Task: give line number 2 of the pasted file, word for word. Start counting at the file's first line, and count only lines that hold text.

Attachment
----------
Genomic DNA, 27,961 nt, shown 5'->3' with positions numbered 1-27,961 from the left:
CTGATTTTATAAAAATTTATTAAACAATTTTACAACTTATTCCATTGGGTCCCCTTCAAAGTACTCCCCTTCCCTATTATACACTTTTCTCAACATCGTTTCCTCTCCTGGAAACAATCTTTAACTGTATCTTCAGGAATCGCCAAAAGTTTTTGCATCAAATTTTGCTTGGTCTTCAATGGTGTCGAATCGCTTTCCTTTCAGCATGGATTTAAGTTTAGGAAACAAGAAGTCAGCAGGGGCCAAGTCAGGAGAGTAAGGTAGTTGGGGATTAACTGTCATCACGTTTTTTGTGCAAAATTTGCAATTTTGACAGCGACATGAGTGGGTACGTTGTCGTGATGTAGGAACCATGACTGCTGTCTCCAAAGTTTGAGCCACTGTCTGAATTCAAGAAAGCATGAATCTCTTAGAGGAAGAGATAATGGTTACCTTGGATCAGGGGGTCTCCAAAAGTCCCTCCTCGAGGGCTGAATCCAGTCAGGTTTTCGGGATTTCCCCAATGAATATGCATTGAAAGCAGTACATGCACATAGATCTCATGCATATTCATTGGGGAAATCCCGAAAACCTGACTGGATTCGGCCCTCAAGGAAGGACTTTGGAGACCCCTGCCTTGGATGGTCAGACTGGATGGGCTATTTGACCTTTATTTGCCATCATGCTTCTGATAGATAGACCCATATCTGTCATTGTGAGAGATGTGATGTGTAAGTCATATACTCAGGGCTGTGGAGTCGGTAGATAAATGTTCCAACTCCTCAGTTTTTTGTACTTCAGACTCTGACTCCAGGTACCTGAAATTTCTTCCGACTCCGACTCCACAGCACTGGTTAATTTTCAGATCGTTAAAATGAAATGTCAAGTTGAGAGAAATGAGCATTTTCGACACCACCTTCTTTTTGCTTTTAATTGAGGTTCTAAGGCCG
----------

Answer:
CTGATTTTATAAAAATTTATTAAACAATTTTACAACTTATTCCATTGGGTCCCCTTCAAAGTACTCCCCTTCCCTATTATACACTTTTCTCAACATCGTTTCCTCTCCTGGAAACAATCTTTAACTGTATCTTCAGGAATCGCCAAAAGTTTTTGCATCAAATTTTGCTTGGTCTTCAATGGTGTCGAATCGCTTTCCTTTCAGCATGGATTTAAGTTTAGGAAACAAGAAGTCAGCAGGGGCCAAGTCAGGAGAGTAAGGTAGTTGGGGATTAACTGTCATCACGTTTTTTGTGCAAAATTTGCAATTTTGACAGCGACATGAGTGGGTACGTTGTCGTGATGTAGGAACCATGACTGCTGTCTCCAAAGTTTGAGCCACTGTCTGAATTCAAGAAAGCATGAATCTCTTAGAGGAAGAGATAATGGTTACCTTGGATCAGGGGGTCTCCAAAAGTCCCTCCTCGAGGGCTGAATCCAGTCAGGTTTTCGGGATTTCCCCAATGAATATGCATTGAAAGCAGTACATGCACATAGATCTCATGCATATTCATTGGGGAAATCCCGAAAACCTGACTGGATTCGGCCCTCAAGGAAGGACTTTGGAGACCCCTGCCTTGGATGGTCAGACTGGATGGGCTATTTGACCTTTATTTGCCATCATGCTTCTGATAGATAGACCCATATCTGTCATTGTGAGAGATGTGATGTGTAAGTCATATACTCAGGGCTGTGGAGTCGGTAGATAAATGTTCCAACTCCTCAGTTTTTTGTACTTCAGACTCTGACTCCAGGTACCTGAAATTTCTTCCGACTCCGACTCCACAGCACTGGTTAATTTTCAGATCGTTAAAATGAAATGTCAAGTTGAGAGAAATGAGCATTTTCGACACCACCTTCTTTTTGCTTTTAATTGAGGTTCTAAGGCCG